In a finding that deepens our understanding of animal social cognition, researchers at Duke University Medical Center have demonstrated for the first time that monkeys, like humans, value information according to its social content. People readily pay to see powerful or sexually attractive individuals, and, according to this new study, monkeys will also "pay" to view these kinds of images.
Both economics and evolutionary theory predict that animals should selectively acquire information about others that is most useful for guiding behavior. In most monkey social groups, behavior is structured by kinship, dominance, and reproductive status, suggesting that social information should be valued according to these attributes. While previous studies had shown that monkeys would work to see other monkeys, no one knew whether the value they placed on seeing other individuals was related to the social relevance of those individuals.
In the new work, researchers Robert Deaner, Amit Khera and Michael Platt, all of Duke University Medical Center, tested this hypothesis by measuring how much fruit juice monkeys would accept or forgo to see photographs of familiar monkeys, permitting the researchers to compare monkeys' valuation of different types of social information. Male monkeys "paid" in juice to view female hindquarters or high-ranking monkeys' faces, but required "overpayment" to view low-ranking monkeys' faces. Despite living in a captive colony, the value monkeys placed on information about potential sexual partners and powerful individuals matched the relative importance of these individuals for behavioral success in the wild. This study demonstrates that monkeys assess visual information by its social value and provides the first experimental evidence that they spontaneously discriminate between images of others based on the social rank or classification of individuals.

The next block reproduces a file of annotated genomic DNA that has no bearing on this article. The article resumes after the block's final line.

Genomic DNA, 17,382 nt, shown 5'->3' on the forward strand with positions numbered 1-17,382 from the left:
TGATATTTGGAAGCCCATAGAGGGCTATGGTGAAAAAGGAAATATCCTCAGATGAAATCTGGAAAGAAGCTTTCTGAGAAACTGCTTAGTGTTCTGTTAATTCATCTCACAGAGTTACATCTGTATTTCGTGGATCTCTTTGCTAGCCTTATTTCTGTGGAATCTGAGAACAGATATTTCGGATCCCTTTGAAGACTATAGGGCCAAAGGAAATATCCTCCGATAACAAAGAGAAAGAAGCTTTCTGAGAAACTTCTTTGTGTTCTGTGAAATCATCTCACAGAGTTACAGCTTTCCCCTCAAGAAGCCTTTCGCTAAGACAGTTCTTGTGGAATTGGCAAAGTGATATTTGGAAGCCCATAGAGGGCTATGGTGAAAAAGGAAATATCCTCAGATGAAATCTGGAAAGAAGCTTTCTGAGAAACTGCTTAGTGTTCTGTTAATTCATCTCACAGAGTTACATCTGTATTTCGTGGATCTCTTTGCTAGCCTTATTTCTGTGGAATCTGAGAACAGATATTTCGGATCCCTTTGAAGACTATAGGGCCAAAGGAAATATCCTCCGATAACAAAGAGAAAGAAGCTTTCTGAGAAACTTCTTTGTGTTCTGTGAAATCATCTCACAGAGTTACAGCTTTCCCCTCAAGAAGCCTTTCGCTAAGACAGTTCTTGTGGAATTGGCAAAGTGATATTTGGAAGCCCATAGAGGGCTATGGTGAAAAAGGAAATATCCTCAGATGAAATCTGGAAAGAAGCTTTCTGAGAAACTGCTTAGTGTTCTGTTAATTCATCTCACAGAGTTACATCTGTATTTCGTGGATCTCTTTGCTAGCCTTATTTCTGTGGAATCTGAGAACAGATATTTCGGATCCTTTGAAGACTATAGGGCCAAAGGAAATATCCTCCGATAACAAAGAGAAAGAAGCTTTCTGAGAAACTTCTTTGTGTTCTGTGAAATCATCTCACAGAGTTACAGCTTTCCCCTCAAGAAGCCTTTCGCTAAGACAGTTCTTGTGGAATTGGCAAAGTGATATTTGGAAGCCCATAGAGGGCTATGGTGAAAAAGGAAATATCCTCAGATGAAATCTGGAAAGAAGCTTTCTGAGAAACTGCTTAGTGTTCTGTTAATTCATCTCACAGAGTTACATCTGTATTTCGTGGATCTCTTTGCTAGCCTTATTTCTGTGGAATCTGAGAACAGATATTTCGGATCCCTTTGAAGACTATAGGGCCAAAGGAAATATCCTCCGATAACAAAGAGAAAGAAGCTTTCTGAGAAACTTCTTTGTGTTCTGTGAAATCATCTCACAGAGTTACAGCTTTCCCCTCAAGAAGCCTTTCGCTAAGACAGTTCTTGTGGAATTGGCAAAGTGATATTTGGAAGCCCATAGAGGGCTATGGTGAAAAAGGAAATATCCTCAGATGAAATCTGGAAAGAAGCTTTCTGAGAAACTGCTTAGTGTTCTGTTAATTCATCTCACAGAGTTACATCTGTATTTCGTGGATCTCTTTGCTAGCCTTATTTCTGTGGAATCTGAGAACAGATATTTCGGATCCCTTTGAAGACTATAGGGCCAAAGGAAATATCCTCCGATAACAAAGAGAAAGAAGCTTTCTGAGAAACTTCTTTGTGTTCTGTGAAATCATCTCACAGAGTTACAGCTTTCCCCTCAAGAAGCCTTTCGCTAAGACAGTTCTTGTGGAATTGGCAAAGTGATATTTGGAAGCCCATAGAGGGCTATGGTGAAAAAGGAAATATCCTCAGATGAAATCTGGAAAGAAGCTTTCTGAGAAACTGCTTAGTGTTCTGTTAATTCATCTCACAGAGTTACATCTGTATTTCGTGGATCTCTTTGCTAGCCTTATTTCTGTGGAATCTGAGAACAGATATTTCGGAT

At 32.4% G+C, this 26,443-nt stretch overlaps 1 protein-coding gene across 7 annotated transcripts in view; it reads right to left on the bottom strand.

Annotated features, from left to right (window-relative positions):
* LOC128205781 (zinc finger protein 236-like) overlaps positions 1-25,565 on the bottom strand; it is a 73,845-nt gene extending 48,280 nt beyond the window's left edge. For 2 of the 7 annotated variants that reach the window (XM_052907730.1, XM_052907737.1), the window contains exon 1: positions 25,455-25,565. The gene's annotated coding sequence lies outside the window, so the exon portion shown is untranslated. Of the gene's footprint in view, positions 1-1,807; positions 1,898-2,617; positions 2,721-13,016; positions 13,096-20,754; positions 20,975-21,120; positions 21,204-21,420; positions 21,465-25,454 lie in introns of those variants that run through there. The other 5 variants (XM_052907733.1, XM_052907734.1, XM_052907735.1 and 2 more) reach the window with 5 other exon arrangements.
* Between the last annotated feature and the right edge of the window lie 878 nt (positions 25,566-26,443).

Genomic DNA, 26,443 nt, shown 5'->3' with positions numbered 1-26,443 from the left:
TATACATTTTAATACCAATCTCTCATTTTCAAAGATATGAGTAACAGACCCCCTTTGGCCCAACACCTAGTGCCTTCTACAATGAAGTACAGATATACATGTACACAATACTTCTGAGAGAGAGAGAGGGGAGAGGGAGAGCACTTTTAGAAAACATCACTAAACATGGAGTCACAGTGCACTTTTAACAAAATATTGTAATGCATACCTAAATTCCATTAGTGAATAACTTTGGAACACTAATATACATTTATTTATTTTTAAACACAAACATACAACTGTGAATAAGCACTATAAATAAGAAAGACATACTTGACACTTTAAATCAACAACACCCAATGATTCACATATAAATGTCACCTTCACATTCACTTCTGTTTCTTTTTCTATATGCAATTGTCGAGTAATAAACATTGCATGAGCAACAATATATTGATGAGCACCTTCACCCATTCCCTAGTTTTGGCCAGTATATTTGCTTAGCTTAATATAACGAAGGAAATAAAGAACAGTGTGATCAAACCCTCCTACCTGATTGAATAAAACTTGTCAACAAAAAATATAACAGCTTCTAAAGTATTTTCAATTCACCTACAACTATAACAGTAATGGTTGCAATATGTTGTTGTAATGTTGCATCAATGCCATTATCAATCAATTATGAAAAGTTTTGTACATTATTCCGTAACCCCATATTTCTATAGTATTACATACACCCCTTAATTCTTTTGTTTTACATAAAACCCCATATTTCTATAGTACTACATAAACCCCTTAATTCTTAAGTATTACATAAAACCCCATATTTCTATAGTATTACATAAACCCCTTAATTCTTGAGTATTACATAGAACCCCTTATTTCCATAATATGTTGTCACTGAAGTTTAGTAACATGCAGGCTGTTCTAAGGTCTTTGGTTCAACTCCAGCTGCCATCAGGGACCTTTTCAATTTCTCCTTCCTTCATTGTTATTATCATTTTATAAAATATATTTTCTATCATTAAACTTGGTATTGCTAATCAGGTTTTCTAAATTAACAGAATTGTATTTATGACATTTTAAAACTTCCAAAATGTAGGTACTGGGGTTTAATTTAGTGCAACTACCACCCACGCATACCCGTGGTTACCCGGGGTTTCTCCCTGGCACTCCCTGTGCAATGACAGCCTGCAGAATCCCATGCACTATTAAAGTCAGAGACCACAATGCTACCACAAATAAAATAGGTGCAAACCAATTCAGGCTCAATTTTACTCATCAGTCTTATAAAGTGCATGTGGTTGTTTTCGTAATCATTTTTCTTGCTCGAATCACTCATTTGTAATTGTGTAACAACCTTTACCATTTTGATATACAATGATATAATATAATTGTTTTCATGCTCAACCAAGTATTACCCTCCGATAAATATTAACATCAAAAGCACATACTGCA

Robert O. Deaner, Amit V. Khera, and Michael L. Platt: "Monkeys Pay Per View: Adaptive Valuation of Social Images by Rhesus Macaques"
This work was supported by the National Institute of Mental Health and the Cure Autism Now Foundation.
Published in Current Biology online as an Immediate Early Publication on January 27, 2005.